January 26; Quick To Judge

Genesis 33-35

Wow. People are so eager to think the worst of Jacob. I read what several Bible scholars had to say about these chapters in Genesis and heard some call him a liar, a deceiver, a man who took advantage of people for his own gain. Some say he probably smiled while lying to Esau’s face, knowing he had no intentions of following his brother anywhere. Others suggest he pitched his tent right inside the Promised Land so it would technically be obeying God. But what he was really doing was taking advantage of the thriving commerce close by so that he could get richer and richer. Some criticized Jacob for being a weak and indulgent father, and that’s why Dinah was promiscuous, and her brothers were able to murder so many people, then justify their brutality by saying, “They deserved it.”

Now, I don’t know what Jacob was thinking any more than the next guy. But as far as his so-called deception of Esau – I don’t see it. I don’t read where Jacob said anything like: “Thanks, Bro. I should be home next Thursday,” then headed north like he’d planned all along. In fact, Jacob DID eventually go home. And I don’t read that Esau acted like a man who’d been deceived yet again.

Maybe – just maybe – Jacob thought about it, then realized the land couldn’t sustain both his and Esau’s holdings, so he turned north to be sure he didn’t infringe on Esau’s territory.

Maybe – just maybe – he’s settled just inside the Promised Land because his little family were exhausted and needed somewhere to call home. Maybe Jacob took the first opportunity to get settled so he COULD go home to see his dad and brother.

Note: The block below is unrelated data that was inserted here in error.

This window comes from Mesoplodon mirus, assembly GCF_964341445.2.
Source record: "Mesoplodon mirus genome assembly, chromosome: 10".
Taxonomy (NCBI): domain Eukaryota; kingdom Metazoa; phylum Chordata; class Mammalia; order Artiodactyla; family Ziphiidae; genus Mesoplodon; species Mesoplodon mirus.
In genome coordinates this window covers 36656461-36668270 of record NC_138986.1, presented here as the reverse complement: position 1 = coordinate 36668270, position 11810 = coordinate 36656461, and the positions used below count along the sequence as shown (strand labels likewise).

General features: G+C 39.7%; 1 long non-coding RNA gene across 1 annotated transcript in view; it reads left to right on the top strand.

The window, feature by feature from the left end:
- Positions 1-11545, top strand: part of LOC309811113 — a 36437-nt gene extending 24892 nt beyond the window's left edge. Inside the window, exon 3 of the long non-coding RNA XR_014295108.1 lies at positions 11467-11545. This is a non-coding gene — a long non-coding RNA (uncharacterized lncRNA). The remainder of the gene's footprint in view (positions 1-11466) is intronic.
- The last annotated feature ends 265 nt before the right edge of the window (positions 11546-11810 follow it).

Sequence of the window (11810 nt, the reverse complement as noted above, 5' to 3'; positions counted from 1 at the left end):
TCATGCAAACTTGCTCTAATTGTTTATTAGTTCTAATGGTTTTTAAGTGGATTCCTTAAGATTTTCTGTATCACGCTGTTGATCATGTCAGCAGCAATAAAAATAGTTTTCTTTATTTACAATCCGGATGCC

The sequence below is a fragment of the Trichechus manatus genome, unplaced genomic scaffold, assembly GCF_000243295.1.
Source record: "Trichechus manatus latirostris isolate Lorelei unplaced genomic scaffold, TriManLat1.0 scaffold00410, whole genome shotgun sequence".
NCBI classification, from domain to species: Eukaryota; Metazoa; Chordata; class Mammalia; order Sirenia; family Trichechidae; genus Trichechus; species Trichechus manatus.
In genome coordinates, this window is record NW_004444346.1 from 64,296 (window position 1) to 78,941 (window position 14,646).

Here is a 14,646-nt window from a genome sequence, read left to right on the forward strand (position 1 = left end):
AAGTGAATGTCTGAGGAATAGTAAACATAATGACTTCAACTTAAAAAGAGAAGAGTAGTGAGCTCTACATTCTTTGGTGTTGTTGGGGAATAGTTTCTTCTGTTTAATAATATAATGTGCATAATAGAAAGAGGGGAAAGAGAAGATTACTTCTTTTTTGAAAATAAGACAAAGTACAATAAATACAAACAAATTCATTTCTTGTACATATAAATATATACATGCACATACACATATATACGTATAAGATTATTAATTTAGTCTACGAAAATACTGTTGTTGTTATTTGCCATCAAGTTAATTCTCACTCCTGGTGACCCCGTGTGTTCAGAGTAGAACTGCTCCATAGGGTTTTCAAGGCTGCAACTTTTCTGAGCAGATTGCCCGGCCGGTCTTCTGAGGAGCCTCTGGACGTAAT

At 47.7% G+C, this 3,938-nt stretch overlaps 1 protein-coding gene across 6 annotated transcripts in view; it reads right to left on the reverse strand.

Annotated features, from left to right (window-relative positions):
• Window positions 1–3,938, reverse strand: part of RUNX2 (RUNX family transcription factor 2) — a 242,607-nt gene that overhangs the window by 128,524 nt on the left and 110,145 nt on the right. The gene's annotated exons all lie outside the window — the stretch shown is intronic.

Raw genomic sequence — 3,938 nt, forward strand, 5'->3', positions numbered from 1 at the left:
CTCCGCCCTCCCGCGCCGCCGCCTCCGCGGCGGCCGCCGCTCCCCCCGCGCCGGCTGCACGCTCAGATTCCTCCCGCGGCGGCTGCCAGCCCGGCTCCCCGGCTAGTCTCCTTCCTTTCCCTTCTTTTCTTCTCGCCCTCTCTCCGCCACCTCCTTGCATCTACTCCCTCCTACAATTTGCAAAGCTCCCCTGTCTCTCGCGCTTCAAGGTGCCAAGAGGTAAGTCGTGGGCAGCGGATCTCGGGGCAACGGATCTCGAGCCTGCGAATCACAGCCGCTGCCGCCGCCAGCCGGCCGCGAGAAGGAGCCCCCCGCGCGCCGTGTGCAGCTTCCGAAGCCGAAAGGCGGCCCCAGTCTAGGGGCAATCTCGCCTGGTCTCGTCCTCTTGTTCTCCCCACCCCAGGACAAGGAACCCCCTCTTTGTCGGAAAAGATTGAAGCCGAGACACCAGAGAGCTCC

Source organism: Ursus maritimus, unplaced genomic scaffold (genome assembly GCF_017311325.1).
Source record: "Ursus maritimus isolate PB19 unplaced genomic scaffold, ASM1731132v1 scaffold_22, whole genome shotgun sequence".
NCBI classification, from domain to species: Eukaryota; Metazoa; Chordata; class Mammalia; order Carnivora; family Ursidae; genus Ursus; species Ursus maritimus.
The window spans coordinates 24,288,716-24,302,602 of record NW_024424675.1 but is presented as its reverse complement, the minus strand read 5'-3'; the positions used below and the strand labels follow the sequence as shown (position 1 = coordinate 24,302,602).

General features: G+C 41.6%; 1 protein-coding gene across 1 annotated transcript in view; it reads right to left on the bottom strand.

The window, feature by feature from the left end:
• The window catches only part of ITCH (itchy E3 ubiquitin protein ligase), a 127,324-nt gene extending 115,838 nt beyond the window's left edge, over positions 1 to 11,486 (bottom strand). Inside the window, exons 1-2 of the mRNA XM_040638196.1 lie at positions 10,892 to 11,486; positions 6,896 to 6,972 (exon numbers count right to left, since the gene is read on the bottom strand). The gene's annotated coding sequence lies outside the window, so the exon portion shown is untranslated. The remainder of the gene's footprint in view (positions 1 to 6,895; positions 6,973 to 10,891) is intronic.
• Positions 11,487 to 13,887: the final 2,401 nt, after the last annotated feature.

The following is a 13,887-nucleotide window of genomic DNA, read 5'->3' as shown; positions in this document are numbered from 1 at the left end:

I’m not even going to try to defend Jacob’s parenting skills. But I’m also not going to assume Dinah was “asking for it,” when she went to make friends of the women.

You might say I’m way off base because none of that is recorded in Scripture. And you might be right. Scripture doesn’t tell us Jacob’s thoughts and motives. So why believe the worst?

I don’t now why this matters to me. Except we are told not to judge, aren’t we? I can see Jacob’s sins demanding God’s judgment. But I can’t judge his heart or his motives unless Scripture lets me in on those details.

So, think what you want to think about Jacob. He may have still been the deceiving, lying, self-seeking guy he was in his youth. But maybe he wasn’t.

Maybe that guy who went forward last Sunday to give his heart to the Lord is still the mean drunk he was before. But maybe he isn’t.

Maybe that lady who claims to have found Jesus is still the lying manipulator she always was. But maybe she isn’t.

I don’t know. But maybe we shouldn’t be so quick to judge.

 

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